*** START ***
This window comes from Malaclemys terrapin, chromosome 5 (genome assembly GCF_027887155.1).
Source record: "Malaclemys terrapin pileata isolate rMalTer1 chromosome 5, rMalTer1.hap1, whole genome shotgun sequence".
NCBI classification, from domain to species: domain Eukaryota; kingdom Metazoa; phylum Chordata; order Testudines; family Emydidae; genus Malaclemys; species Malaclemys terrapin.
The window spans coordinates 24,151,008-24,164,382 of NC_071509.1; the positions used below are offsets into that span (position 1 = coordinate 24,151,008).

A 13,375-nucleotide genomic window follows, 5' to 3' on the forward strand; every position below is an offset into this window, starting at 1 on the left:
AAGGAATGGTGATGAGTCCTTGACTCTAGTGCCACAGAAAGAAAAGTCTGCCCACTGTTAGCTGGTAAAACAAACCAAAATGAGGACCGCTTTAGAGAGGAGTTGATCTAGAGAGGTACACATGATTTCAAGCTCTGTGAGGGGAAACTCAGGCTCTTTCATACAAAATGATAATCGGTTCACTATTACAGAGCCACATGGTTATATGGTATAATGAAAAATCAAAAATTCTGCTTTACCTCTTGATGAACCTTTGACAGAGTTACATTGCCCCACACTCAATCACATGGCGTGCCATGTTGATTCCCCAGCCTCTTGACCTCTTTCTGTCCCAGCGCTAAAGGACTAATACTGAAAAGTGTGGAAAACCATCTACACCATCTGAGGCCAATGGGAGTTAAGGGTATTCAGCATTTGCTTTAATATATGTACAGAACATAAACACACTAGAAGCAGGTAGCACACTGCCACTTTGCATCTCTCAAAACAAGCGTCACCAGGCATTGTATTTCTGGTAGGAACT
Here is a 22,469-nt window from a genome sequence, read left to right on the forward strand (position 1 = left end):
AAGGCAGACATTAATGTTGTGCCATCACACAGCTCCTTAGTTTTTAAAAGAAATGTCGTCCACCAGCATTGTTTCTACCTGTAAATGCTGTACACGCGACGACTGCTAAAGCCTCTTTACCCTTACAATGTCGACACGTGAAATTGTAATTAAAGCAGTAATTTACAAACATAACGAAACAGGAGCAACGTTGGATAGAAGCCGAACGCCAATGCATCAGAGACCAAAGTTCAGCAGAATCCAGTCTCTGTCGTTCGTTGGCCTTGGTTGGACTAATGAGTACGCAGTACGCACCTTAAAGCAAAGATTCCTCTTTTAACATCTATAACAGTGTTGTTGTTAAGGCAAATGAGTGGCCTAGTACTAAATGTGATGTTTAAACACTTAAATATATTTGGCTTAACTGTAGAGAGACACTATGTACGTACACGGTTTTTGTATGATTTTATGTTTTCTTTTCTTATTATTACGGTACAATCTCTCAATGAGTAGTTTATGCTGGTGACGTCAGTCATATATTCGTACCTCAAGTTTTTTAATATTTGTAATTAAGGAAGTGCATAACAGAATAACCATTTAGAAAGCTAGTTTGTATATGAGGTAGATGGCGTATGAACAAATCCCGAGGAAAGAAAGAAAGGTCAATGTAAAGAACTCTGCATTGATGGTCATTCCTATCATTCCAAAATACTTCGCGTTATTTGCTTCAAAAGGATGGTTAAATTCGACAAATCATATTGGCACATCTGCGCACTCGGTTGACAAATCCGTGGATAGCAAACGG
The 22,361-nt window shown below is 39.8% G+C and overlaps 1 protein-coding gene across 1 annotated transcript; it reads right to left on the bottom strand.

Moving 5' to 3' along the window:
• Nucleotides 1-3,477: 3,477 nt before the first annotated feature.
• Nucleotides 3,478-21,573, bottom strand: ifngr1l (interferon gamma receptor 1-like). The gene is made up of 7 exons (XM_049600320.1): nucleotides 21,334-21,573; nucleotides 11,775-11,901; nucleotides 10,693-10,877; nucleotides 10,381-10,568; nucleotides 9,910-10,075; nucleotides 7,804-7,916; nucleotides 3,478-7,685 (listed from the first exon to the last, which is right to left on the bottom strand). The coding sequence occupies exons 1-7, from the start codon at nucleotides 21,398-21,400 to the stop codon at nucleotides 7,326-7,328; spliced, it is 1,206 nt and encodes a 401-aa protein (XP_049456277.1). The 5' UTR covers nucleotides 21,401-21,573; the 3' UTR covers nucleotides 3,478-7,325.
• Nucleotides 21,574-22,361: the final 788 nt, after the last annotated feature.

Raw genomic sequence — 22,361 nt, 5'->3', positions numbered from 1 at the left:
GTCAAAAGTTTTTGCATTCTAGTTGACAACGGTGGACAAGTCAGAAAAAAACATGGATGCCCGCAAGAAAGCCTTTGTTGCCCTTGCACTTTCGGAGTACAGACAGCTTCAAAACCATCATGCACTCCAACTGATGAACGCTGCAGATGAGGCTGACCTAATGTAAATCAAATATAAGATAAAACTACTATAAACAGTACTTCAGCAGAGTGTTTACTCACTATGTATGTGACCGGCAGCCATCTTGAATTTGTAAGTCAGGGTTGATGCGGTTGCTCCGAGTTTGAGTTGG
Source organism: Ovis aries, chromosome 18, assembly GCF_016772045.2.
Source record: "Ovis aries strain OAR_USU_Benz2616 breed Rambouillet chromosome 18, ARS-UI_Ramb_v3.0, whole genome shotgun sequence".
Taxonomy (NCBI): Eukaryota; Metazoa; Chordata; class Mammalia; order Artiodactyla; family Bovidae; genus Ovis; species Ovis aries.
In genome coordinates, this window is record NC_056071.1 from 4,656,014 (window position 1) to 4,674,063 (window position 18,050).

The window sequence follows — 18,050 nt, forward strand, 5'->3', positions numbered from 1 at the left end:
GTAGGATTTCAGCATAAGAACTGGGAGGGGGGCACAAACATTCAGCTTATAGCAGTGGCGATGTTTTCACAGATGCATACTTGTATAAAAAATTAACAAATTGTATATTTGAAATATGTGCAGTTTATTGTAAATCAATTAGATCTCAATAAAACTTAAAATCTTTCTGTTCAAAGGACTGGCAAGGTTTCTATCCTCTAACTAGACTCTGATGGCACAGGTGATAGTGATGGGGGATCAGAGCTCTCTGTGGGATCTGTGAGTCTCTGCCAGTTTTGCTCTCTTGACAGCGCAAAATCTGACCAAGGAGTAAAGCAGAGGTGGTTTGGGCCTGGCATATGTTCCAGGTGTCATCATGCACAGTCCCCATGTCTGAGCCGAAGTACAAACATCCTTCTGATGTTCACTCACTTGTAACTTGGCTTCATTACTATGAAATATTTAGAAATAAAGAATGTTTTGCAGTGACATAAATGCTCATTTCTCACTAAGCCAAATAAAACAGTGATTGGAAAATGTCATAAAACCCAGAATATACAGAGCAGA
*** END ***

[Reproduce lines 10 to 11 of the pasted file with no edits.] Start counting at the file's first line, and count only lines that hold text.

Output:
Moving 5' to 3' along the window:
• Nucleotides 1-3,477: 3,477 nt before the first annotated feature.